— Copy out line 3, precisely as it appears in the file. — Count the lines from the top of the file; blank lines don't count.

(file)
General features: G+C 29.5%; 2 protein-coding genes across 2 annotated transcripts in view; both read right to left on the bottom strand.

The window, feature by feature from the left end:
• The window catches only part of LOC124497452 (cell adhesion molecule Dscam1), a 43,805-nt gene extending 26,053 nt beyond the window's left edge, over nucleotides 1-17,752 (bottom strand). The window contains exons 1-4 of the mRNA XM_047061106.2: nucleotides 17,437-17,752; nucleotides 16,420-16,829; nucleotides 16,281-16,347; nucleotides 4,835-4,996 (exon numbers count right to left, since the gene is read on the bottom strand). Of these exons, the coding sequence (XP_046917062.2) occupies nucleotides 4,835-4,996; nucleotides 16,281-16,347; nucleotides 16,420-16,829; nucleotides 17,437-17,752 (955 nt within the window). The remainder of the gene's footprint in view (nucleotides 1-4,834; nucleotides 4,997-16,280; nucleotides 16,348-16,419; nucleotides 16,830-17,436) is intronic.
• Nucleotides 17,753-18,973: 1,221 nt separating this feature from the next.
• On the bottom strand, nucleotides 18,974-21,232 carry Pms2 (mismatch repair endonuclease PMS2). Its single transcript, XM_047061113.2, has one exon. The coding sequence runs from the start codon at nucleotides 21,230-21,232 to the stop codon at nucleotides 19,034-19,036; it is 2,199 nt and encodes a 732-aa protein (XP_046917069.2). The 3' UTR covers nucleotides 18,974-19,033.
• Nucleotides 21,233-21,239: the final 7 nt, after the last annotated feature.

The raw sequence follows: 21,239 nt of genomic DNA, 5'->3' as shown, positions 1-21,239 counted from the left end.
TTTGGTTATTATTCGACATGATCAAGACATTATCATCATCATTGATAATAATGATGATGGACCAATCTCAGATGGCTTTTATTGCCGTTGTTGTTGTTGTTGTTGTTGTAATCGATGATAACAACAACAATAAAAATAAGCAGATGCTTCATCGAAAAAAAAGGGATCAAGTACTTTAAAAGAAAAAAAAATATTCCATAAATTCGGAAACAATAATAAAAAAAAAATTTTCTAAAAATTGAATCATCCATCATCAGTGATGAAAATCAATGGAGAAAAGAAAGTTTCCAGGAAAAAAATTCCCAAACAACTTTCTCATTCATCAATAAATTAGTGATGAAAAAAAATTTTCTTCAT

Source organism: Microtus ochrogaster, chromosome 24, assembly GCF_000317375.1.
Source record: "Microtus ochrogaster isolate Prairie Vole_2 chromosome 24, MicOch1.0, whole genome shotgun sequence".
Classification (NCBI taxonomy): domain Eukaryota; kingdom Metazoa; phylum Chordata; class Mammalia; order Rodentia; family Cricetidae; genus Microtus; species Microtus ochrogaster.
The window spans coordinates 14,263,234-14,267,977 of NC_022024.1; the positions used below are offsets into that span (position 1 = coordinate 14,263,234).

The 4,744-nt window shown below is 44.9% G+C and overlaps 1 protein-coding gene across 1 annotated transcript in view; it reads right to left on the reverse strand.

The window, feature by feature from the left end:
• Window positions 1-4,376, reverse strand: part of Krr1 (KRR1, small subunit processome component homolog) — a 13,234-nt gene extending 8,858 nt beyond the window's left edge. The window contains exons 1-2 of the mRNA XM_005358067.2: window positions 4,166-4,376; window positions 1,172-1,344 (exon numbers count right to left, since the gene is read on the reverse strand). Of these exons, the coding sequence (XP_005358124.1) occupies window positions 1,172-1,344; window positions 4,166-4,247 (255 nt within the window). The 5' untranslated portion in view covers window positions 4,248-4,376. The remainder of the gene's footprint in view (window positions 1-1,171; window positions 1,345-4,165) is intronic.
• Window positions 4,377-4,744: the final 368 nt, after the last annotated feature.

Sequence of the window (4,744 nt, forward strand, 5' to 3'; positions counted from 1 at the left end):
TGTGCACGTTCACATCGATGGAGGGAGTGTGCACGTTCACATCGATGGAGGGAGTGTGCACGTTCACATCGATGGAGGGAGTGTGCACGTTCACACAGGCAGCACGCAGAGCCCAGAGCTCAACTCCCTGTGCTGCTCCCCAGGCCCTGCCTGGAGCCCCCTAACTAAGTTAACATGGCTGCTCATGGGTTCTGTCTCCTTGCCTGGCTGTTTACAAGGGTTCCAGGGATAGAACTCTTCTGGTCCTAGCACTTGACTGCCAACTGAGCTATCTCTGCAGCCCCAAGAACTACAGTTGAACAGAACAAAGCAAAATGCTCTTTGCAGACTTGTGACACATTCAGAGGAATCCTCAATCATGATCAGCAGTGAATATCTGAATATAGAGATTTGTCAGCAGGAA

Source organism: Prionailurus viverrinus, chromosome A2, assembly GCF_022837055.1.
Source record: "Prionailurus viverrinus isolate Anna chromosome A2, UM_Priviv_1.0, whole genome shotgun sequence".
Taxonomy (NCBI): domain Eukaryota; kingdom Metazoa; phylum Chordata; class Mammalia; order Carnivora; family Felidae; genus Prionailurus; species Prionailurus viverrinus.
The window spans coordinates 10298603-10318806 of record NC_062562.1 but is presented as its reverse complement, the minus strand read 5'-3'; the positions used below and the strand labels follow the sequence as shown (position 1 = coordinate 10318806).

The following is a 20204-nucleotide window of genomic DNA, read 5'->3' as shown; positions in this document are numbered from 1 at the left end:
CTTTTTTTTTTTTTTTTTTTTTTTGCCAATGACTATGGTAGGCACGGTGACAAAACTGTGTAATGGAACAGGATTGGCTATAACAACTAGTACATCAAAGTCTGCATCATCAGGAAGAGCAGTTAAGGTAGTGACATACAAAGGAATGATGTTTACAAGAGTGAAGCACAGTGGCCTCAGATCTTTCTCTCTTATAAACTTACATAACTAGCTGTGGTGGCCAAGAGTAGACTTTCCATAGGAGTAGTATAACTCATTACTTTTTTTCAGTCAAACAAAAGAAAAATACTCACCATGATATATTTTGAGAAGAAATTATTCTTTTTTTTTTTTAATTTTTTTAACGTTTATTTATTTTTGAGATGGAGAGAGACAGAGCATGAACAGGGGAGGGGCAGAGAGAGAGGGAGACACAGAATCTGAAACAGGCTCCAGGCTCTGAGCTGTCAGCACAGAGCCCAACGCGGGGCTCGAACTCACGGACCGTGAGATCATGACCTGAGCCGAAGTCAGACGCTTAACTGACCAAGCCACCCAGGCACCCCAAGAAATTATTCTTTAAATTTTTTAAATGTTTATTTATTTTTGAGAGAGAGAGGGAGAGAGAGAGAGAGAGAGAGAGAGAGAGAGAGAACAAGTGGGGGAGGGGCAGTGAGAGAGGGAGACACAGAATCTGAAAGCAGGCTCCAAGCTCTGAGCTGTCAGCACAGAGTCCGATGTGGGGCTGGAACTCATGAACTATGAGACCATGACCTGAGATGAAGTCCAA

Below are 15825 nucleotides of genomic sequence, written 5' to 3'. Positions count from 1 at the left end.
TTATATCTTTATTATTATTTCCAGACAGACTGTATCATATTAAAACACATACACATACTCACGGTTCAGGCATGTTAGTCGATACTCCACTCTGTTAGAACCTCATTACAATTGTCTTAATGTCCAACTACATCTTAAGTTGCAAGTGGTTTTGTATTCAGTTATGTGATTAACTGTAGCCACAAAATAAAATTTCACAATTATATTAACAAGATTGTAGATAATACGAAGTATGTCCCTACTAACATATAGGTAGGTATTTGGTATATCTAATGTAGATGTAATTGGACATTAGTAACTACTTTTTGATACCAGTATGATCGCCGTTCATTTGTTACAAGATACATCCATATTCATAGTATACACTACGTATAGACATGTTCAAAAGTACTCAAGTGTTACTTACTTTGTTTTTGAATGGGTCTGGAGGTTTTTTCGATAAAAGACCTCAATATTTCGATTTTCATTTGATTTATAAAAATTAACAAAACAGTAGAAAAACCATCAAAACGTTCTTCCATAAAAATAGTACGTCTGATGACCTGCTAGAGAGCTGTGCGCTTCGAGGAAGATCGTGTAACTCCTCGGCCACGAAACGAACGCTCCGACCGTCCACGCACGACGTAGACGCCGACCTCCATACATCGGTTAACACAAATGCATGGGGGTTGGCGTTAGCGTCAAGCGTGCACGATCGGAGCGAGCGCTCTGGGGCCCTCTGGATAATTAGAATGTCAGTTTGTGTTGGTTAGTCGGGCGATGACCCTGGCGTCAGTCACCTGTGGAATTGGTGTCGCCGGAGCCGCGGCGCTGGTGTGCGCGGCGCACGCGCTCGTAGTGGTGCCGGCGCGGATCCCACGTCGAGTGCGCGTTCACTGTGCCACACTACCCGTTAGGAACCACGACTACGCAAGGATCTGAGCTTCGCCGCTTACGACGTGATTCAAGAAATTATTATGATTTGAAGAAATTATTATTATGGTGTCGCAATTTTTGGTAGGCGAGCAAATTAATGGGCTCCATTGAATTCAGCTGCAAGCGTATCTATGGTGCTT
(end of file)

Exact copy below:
• The window catches only part of LOC124497452 (cell adhesion molecule Dscam1), a 43,805-nt gene extending 26,053 nt beyond the window's left edge, over nucleotides 1-17,752 (bottom strand). The window contains exons 1-4 of the mRNA XM_047061106.2: nucleotides 17,437-17,752; nucleotides 16,420-16,829; nucleotides 16,281-16,347; nucleotides 4,835-4,996 (exon numbers count right to left, since the gene is read on the bottom strand). Of these exons, the coding sequence (XP_046917062.2) occupies nucleotides 4,835-4,996; nucleotides 16,281-16,347; nucleotides 16,420-16,829; nucleotides 17,437-17,752 (955 nt within the window). The remainder of the gene's footprint in view (nucleotides 1-4,834; nucleotides 4,997-16,280; nucleotides 16,348-16,419; nucleotides 16,830-17,436) is intronic.